ST. PAUL, Minn. The Minnesota Wild went shopping on the Fourth of July last summer and shocked the NHL by signing the top two free agents, Zach Parise and Ryan Suter, to matching 13-year, 98 million contracts.
The excitement generated by the signings, which engulfed a state yearning for a winner after four straight years without a playoff appearance, was eventually tempered by the NHL lockout. Until Saturday night.
The Wild finally picked up where the July 4 "oohs" and "ahhs" left off with a 4-2 season-opening win against the Colorado Avalanche at the Xcel Energy Center.
Parise, the forward who has scored at least 30 goals five of the past six seasons, and Suter, the All-Star defenseman who set career-highs with 39 assists and 46 points last season, finally took their first shifts in a Minnesota uniform and the results were exactly as planned.
"It was great to stop analyzing and overanalyzing and listening to everyone analyze," Parise said, after tallying two assists in the win. "For us it was just go and play. It really felt good, more importantly for us to win our first game because the fans deserved it. They were patient, waiting for a long time. It was good to come back and get a win for them."
Introductions for Parise and Suter, both named alternate captains at their first Minnesota press conference in July, were saved for the end of the pregame ceremonies. Only captain Mikko Koivu taking the ice after them. Parise, in his No. 11 sweater, and Suter, wearing No. 20, were celebrated by 19,298 fans, the sixth-largest Xcel Energy Center crowd in Wild history.
And as quick as that, all the animosity and disappointment created by the lockout was gone.
"This was a long time coming, this game, and we've talked at great lengths and I don't think we need to talk anymore about this lockout," Minnesota coach Mike Yeo said. "Especially here in Minnesota with the summer we had and the excitement that's been around here, it was really nice to get a win for our fans tonight. On top of that, I thought (Parise and Suter) were instrumental in that game for us. We weren't giving them much to cheer about early, but the second we did that place was rocking and we fed off it."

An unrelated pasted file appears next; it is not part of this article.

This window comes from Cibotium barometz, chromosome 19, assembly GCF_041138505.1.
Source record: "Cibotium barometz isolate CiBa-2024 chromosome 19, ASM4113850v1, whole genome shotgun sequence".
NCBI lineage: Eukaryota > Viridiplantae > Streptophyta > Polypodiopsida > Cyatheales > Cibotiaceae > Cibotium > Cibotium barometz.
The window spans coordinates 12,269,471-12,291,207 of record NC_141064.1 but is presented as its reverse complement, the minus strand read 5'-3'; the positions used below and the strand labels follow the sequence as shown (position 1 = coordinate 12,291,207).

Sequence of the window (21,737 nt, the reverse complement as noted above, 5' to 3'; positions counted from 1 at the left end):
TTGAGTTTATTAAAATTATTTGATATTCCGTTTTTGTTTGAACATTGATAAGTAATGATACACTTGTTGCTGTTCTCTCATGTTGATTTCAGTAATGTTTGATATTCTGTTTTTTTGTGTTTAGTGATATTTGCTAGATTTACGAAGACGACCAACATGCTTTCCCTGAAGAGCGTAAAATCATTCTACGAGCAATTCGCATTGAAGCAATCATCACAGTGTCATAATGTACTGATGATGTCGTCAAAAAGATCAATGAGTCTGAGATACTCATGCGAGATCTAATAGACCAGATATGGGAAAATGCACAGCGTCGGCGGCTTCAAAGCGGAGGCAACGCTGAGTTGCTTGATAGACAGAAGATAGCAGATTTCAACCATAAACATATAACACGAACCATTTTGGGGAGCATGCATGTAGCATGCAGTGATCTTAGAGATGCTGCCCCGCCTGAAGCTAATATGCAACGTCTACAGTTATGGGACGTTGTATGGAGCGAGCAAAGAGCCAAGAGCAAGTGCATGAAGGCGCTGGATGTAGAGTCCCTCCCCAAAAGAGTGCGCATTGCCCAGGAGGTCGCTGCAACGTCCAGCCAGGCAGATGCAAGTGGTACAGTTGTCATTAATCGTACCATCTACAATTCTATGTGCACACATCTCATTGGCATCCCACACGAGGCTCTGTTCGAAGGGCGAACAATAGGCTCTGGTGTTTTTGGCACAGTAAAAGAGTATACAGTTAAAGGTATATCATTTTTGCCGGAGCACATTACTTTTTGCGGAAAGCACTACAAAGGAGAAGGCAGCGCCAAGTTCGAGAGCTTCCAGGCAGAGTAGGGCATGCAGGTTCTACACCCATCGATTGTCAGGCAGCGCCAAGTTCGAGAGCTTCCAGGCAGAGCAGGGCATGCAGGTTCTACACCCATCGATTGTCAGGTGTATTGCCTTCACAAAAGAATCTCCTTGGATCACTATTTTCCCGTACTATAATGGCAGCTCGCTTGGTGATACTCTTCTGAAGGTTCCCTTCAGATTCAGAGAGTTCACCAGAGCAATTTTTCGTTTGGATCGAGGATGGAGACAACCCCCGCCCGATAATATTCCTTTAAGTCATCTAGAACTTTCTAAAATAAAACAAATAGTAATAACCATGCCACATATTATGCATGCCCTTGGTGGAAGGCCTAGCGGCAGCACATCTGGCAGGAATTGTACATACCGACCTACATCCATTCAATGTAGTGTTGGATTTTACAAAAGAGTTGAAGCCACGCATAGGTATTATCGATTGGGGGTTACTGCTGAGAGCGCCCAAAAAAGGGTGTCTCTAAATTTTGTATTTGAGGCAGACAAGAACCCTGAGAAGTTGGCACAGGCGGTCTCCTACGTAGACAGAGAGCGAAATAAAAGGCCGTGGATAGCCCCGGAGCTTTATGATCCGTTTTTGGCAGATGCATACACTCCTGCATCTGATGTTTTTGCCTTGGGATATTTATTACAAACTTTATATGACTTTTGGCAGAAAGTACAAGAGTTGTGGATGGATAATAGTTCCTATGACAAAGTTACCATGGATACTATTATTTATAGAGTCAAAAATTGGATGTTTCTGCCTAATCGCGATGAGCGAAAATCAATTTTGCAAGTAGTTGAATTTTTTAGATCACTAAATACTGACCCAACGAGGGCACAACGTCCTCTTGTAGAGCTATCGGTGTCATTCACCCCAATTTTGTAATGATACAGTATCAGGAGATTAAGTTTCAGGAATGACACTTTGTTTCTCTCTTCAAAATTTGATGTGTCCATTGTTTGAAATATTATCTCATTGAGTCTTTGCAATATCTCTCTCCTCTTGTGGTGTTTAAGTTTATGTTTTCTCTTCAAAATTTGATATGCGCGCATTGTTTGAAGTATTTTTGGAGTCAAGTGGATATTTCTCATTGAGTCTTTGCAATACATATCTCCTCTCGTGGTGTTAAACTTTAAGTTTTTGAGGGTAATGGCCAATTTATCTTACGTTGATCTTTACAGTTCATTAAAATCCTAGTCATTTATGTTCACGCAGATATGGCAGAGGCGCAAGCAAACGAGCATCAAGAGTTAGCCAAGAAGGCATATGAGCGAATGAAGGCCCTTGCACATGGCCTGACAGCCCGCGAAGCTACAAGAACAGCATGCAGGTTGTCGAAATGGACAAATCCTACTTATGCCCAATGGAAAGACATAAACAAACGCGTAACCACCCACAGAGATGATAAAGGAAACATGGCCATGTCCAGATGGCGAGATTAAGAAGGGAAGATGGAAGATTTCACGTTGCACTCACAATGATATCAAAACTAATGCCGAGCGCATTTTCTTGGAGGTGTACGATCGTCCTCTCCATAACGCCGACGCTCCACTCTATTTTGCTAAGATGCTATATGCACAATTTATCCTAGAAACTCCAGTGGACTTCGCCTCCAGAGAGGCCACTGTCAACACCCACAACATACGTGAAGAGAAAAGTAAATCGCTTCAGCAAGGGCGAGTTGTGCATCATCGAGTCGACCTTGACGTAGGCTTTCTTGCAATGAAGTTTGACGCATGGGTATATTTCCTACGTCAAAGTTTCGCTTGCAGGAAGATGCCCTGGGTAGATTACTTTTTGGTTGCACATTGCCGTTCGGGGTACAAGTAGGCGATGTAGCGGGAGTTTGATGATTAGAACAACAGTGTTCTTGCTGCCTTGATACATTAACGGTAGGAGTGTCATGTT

Colorado appeared ready to spoil the big night, taking an early 1-0 lead and outshooting the Wild, 12-5, in the first period.
Then Parise and his new linemates, Koivu and Dany Heatley, found their rhythm. Parise, working hard down low, twice fed Heatley for power-play goals, the 350th and 351st of his career, during a three-goal second period in which Minnesota outshot the Avalanche, 18-5, to take control. Another newcomer, Finnish phenom Mikael Granlund, scored his first NHL goal.
"It was the first game for a lot of guys playing here in Minnesota," Suter said. "Guys were excited. I think that maybe we kind of had too much excitement. It's good we were able to come back and play the way we are capable of playing."
Expectations in Minnesota have been low for years. The Wild haven't been in the playoffs since losing to Colorado in the 2008 first round. Minnesota's biggest star, forward Marian Gaborik, left in 2009 for the brighter lights of New York with the Rangers.
The Wild had lacked star power until now.
Suter, who was third in the league in ice time last year, led Minnesota at 27:05 Saturday. And it was Parise who got the offense going with a team-high eight shots on goal.
"I just love the way he attacks the net," Yeo said. "I love the fact that I'm going to get to be up here as many times as I'm going to and talk about how good he is. The skill level and speed ... but for a small guy I've seen him hold off guys and protect the puck and he's so strong. And the work ethic is just relentless. We talk about him and (Suter) and the other guys we brought in, and they hit very well."
Parise, a Minneapolis native and son of former North Stars player and coach J.P. Parise, and Suter, who is from Wisconsin, had plenty of friends and family in the crowd. That crowd felt like an extended family Saturday night.
"It was electric," Parise said.
Just like Minnesota hopes will be for the next 13 years.
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